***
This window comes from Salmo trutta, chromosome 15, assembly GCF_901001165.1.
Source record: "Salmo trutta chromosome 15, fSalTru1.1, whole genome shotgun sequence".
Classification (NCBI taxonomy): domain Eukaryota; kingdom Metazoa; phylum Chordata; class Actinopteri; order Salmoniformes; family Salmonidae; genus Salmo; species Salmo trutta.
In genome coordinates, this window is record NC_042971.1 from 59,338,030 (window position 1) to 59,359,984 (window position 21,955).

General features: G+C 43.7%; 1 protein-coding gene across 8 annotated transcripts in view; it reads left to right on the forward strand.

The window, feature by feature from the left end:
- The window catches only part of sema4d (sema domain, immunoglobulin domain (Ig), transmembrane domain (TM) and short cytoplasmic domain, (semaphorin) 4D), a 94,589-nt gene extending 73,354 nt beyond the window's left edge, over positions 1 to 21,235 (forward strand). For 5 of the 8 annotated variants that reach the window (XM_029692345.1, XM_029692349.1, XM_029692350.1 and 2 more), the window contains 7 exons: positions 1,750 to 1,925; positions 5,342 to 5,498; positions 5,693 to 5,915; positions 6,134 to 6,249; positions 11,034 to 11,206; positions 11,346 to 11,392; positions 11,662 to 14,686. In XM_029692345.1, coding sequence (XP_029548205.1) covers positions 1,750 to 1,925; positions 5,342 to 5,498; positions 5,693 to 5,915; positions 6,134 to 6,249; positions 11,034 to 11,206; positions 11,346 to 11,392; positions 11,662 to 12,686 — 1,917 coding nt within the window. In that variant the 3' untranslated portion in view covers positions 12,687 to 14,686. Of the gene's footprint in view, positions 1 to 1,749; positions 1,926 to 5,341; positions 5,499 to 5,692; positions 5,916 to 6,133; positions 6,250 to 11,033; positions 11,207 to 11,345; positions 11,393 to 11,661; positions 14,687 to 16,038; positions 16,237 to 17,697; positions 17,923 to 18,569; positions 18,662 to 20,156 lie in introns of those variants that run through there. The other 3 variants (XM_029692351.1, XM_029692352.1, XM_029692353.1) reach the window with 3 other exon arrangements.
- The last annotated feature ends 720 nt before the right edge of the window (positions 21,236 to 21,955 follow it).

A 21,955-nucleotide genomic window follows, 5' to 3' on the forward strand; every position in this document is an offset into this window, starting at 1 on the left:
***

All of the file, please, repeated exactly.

This window comes from Salmo trutta, chromosome 15, assembly GCF_901001165.1.
Source record: "Salmo trutta chromosome 15, fSalTru1.1, whole genome shotgun sequence".
Classification (NCBI taxonomy): domain Eukaryota; kingdom Metazoa; phylum Chordata; class Actinopteri; order Salmoniformes; family Salmonidae; genus Salmo; species Salmo trutta.
In genome coordinates, this window is record NC_042971.1 from 59,338,030 (window position 1) to 59,359,984 (window position 21,955).

General features: G+C 43.7%; 1 protein-coding gene across 8 annotated transcripts in view; it reads left to right on the forward strand.

The window, feature by feature from the left end:
- The window catches only part of sema4d (sema domain, immunoglobulin domain (Ig), transmembrane domain (TM) and short cytoplasmic domain, (semaphorin) 4D), a 94,589-nt gene extending 73,354 nt beyond the window's left edge, over positions 1 to 21,235 (forward strand). For 5 of the 8 annotated variants that reach the window (XM_029692345.1, XM_029692349.1, XM_029692350.1 and 2 more), the window contains 7 exons: positions 1,750 to 1,925; positions 5,342 to 5,498; positions 5,693 to 5,915; positions 6,134 to 6,249; positions 11,034 to 11,206; positions 11,346 to 11,392; positions 11,662 to 14,686. In XM_029692345.1, coding sequence (XP_029548205.1) covers positions 1,750 to 1,925; positions 5,342 to 5,498; positions 5,693 to 5,915; positions 6,134 to 6,249; positions 11,034 to 11,206; positions 11,346 to 11,392; positions 11,662 to 12,686 — 1,917 coding nt within the window. In that variant the 3' untranslated portion in view covers positions 12,687 to 14,686. Of the gene's footprint in view, positions 1 to 1,749; positions 1,926 to 5,341; positions 5,499 to 5,692; positions 5,916 to 6,133; positions 6,250 to 11,033; positions 11,207 to 11,345; positions 11,393 to 11,661; positions 14,687 to 16,038; positions 16,237 to 17,697; positions 17,923 to 18,569; positions 18,662 to 20,156 lie in introns of those variants that run through there. The other 3 variants (XM_029692351.1, XM_029692352.1, XM_029692353.1) reach the window with 3 other exon arrangements.
- The last annotated feature ends 720 nt before the right edge of the window (positions 21,236 to 21,955 follow it).

A 21,955-nucleotide genomic window follows, 5' to 3' on the forward strand; every position in this document is an offset into this window, starting at 1 on the left: